charlestown@herald-mail.com CHARLES TOWN, W.Va. - The Jefferson County Commission on Thursday decided against taking action on a proposed law to control excessive noise after a local audiologist said the law does not go far enough to control noise. In their proposed noise law, the commissioners are seeking to control noise that would be the equivalent of 65 decibels or louder. A small orchestra produces a noise level of about 70 decibels, said Martinsburg audiologist Michael J. Zagarella, who spoke during a public hearing on the law. Zagarella said he has examined many noise ordinances used in other areas and most of them limit noise to 45 decibels.
NEWS
April 16, 2007
The Beaver Creek School Museum opened for the season on April 1. The historic 1904 two-room school building will be open every Sunday through Nov. 11, from 1 to 4 p.m. The museum re-creates a typical old-fashioned school room. It also displays a wide variety of late 19th-century and early 20th-century items reflecting elements of life in Washington County. Highlights of the museum include a re-created workshop with a large number of tools; a cobbler's station with tools and wooden foot forms; a sleigh and several wooden children's sleds; exhibits of vintage toys and dolls; several military uniform items; women's clothing, especially hats; several musical instruments, including an 1840s hand-crank organ and a 1911 Edison record player; a large stove manufactured in Hagerstown; and a re-creation of an early 1900s parlor.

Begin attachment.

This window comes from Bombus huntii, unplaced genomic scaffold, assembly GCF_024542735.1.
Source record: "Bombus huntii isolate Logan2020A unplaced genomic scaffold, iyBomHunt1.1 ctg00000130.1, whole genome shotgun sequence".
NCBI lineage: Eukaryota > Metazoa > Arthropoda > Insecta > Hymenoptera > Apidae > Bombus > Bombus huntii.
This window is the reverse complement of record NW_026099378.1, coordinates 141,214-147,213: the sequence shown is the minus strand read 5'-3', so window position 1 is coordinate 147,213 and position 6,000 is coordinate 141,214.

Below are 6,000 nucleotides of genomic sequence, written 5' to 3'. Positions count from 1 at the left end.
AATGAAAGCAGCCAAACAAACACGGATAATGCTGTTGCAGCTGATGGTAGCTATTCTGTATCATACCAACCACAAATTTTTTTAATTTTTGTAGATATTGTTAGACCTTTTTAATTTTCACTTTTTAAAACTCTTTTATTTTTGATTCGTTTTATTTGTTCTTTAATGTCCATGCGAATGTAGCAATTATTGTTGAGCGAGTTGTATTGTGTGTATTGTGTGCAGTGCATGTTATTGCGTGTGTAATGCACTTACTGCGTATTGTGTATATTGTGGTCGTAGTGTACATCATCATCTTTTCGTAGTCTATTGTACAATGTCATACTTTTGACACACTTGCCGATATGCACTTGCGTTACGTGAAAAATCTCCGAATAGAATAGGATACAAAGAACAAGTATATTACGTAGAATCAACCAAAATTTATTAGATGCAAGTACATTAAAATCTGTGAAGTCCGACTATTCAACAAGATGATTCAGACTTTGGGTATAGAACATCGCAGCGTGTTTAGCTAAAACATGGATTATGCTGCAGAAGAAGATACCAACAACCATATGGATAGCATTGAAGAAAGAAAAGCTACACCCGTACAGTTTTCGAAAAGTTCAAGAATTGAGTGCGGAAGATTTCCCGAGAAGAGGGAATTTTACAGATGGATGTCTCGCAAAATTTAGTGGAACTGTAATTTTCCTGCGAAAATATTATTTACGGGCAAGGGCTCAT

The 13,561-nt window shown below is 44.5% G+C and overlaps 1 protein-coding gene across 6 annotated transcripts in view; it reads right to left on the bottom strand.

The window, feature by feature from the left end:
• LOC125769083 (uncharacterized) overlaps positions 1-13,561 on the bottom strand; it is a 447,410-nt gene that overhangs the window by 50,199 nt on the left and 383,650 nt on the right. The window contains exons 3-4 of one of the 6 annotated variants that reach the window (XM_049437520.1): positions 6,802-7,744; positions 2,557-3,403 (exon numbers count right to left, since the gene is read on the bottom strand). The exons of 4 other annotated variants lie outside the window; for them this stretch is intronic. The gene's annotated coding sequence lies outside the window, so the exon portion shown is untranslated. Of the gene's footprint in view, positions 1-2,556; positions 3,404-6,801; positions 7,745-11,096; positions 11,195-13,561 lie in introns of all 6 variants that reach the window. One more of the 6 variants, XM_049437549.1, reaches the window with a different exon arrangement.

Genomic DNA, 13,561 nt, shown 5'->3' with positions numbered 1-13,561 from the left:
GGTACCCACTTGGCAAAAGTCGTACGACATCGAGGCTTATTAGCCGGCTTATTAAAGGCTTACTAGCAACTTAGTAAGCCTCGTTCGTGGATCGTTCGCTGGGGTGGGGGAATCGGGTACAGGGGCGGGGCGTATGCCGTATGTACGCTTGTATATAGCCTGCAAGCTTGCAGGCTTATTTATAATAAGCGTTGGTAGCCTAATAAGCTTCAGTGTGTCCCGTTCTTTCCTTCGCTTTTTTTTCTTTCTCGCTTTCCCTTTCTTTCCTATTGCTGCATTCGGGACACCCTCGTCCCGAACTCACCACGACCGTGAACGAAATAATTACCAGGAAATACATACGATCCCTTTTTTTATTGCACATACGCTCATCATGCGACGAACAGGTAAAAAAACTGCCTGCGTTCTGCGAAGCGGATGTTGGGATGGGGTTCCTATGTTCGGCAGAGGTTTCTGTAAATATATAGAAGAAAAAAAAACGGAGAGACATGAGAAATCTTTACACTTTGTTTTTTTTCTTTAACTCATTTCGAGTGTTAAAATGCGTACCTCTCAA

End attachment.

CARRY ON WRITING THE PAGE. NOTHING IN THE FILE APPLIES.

NEWS
by DAN KULIN /Staff Writer | June 16, 2002
dank@herald-mail.com Hundreds of artisans and thousands of patrons came from far and wide to this weekend's 31st annual spring Mountain Heritage Arts and Crafts Festival. The festival continues today from 10 a.m. to 6 p.m. at Sam Michaels' Park. "This is one of the biggest festivals," said Dennis Burcell, 49, of Salem, Mo., who has been selling wooden baskets at similar festivals for 18 years. "They have a lot of people come, and the people, they have a great appreciation for art and what you do," said Winton Eugene, 57, of Cowpens, S.C., who was selling his pottery for the sixth year at the festival.
NEWS
By KIMBERLY YAKOWSKI | July 25, 1999
Jamal Koram's roots as a storyteller come from many places. As a child, he would listen to the adults in his family spin yarns at the dinner table. Teachers and friends exposed him further to different cultures and traditions. A professional storyteller for almost 20 years, Koram used these influences to form his own style, which uses song, music and inflection to tell stories and morality lessons to children and adults worldwide. He makes about 100 appearances a year at concerts, festivals and by special arrangement, he said.
NEWS
By ANDREW SCHOTZ | November 13, 2009
HAGERSTOWN -- Friday was for looking. Today is for buying. More than 100 people went to Washington County Museum of Fine Arts on Friday for a preview of today's Singer Society treasure sale. Sofas, musical instruments and games filled one room. Jewelry, neckties and scarves were in another. Vases, plates and paintings were spread and hung in a room where concerts are held. Jody Long, the Singer Society's president, promised a wealth of bargains. The Singer Society is the museum's volunteer organization.